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Cough, Gasp, Wheez! How to Avoid Air Pollution When Exercising in the City

  [ 241 votes ]   [ Discuss This Article ] • March 12, 2003

As environmentalists have pointed out, it can be as dangerous to be outdoors behind a city bus-walking, or bicycling-as it is to be in front of one. All the exhaust and smoke-even when they have been reduced by "clean air technology"-can damage a person's health. The dangers of urban air pollution are of special concern to people who exercise by running, bicycling, or skating: these people, while trying to help their bodies through exercise, should take care that they don't harm them through exposure to air pollution.

Dr. Joseph T. Cooke, Associate Professor of Clinical Medicine at Weill Cornell Medical College-and Associate Director of Medical Critical Care at NewYork-Presbyterian Hospital's Weill Cornell Medical Center-says that air pollution is definitely a problem for those who work out in the city. "The main culprits are ozone, fine particulate matter, and carbon monoxide," he says. "These pollutants irritate the lungs and respiratory system, and can exacerbate the problems of persons with underlying disease-whether respiratory disease such as asthma, bronchitis, or emphysema, or cardiopulmonary maladies."

Especially if you have heart or lung disease, Dr. Cooke says, in summer, you should, if possible, exercise indoors, preferably in an air-conditioned room. "If you must go outdoors, the early morning or evening is best. It will be cooler, the sun is not at its peak, and the ozone levels will be at their lowest."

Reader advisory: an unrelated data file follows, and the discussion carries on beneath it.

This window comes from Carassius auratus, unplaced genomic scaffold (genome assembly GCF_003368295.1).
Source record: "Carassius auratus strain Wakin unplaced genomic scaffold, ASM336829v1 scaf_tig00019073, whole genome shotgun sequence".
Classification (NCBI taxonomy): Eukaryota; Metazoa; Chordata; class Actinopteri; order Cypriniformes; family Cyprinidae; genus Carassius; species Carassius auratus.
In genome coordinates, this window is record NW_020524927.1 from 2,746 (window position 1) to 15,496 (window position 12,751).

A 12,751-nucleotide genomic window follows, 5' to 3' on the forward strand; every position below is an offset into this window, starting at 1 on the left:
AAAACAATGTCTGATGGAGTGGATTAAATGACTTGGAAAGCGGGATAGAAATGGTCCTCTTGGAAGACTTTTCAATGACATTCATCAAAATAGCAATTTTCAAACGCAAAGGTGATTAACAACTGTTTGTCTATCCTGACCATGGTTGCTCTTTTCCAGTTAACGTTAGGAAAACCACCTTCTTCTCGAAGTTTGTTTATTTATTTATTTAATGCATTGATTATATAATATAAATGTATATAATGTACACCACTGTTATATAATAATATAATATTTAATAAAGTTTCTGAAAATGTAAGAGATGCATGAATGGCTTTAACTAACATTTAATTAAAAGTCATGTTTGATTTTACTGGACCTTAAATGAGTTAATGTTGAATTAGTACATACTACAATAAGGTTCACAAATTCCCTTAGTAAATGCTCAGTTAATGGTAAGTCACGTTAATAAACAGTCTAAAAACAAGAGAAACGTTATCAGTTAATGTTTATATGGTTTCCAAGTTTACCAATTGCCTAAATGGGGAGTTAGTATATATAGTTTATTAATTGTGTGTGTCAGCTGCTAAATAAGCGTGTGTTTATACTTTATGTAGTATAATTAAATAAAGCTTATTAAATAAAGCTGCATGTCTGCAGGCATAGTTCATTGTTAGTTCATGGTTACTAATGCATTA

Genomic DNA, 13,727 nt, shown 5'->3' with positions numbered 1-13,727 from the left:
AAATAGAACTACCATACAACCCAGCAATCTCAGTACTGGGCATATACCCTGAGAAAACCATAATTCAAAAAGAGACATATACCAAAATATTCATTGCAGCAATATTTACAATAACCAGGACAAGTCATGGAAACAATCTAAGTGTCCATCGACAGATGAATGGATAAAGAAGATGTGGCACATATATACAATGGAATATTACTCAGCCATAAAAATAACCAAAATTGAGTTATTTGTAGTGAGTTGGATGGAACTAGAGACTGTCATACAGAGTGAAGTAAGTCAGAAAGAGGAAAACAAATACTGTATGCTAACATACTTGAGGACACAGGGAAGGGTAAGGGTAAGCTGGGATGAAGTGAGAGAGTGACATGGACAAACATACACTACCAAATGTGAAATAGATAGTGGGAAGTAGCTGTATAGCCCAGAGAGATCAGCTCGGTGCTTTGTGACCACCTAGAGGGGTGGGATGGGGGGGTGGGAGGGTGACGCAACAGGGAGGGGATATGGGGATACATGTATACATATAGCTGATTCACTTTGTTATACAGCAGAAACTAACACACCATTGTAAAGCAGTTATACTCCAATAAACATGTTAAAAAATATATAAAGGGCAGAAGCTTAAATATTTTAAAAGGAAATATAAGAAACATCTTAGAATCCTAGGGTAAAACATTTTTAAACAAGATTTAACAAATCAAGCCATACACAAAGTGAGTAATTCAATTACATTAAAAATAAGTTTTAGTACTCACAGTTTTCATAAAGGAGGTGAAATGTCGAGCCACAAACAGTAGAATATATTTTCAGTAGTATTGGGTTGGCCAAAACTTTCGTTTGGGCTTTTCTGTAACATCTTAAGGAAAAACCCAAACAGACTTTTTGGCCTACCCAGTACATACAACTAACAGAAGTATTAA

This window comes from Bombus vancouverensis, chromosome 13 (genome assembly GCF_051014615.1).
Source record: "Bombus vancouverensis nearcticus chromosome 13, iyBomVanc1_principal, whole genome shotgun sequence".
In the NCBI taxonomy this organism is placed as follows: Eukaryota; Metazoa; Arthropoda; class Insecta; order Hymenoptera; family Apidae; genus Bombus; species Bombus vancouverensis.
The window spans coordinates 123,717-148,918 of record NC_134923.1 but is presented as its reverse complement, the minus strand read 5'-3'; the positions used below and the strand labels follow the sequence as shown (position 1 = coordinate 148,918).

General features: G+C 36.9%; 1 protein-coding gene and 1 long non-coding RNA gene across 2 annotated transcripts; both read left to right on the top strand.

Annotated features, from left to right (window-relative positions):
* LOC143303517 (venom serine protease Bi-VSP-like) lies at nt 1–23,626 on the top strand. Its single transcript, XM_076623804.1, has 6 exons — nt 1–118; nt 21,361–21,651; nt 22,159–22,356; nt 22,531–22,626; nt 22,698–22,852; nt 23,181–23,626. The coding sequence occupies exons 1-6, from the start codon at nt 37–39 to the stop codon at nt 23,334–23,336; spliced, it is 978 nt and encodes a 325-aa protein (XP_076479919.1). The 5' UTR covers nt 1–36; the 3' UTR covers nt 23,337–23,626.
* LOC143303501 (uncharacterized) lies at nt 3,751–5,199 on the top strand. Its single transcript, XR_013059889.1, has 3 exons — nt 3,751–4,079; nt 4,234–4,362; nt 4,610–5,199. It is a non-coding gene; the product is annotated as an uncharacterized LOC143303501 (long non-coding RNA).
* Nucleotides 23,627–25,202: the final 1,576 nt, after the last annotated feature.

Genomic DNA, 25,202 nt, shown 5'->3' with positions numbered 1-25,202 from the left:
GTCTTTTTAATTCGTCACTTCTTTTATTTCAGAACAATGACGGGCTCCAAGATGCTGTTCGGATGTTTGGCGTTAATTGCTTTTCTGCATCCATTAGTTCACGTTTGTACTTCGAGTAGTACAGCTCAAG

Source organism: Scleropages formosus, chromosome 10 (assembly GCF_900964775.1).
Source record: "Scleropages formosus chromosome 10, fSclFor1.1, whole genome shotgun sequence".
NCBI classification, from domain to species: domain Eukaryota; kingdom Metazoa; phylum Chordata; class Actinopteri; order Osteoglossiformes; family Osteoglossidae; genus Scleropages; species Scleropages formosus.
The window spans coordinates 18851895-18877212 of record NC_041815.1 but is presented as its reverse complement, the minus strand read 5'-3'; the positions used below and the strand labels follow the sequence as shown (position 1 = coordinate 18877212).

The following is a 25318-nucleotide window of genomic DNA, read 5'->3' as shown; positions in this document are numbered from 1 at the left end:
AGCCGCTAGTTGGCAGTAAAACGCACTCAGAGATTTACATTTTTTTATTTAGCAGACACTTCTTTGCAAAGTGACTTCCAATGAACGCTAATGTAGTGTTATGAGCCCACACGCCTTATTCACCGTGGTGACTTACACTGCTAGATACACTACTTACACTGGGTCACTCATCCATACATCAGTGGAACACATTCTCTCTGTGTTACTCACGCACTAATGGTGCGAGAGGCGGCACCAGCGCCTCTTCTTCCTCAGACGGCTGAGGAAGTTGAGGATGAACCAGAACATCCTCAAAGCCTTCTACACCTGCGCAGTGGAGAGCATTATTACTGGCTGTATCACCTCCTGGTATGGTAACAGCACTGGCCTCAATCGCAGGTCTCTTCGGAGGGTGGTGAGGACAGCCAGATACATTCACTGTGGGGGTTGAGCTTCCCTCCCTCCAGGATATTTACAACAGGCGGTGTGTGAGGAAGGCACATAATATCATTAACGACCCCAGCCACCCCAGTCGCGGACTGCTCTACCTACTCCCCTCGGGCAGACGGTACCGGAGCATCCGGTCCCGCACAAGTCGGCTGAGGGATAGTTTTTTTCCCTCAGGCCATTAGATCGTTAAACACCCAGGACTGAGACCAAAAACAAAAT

Dr. Cooke says that epidemiologic studies have linked air pollutants to harmful effects on the heart and lungs, to emergency hospital admissions, and to deaths. The pollutants affect the lungs by causing inflammation or irritation of the airway lining. "More mucus and phlegm is produced," he says, "and small muscles surrounding the airway respond by squeezing down. The work in breathing increases, and it becomes more difficult to get oxygen into the body."

In addition to fine particulates-which are emitted by the diesel engines of trucks and buses-"The two most significant environmental culprits are carbon monoxide and ozone," Dr. Cooke says. "Carbon monoxide arises from cigarette smoke and automobile exhaust. It has a tremendous ability to force oxygen out of our circulatory system-it combines with hemoglobin 200 times faster than oxygen. It is often fatal, and overexposure may lead to headache, dizziness, confusion, and dangerous increases in body temperature."

Ozone, which is a large component of the smog found in cities like Los Angeles (and also New York), results from the interaction of sunlight and chemicals found in car exhaust. Ozone adversely affects a person's breathing pattern. It causes the airways in the lungs to become smaller and more resistant to oxygen exchange. Because of ozone, a person working out has difficulty taking deep breaths, and has to breathe faster. As a result, the exercise becomes more stressful and difficult.

Dr. Cooke offers these simple tips:
1. Do not run on or near roads where there is heavy truck or bus traffic.
2. Work out in the early morning or later in the evening.
3. Exercise indoors if possible.
4. If you experience any difficulty breathing, stop your exercise immediately and see your doctor.

"By taking a few simple precautions," Dr. Cooke says, "you can make your exercise a wholly good thing, and keep air pollution out of your body."

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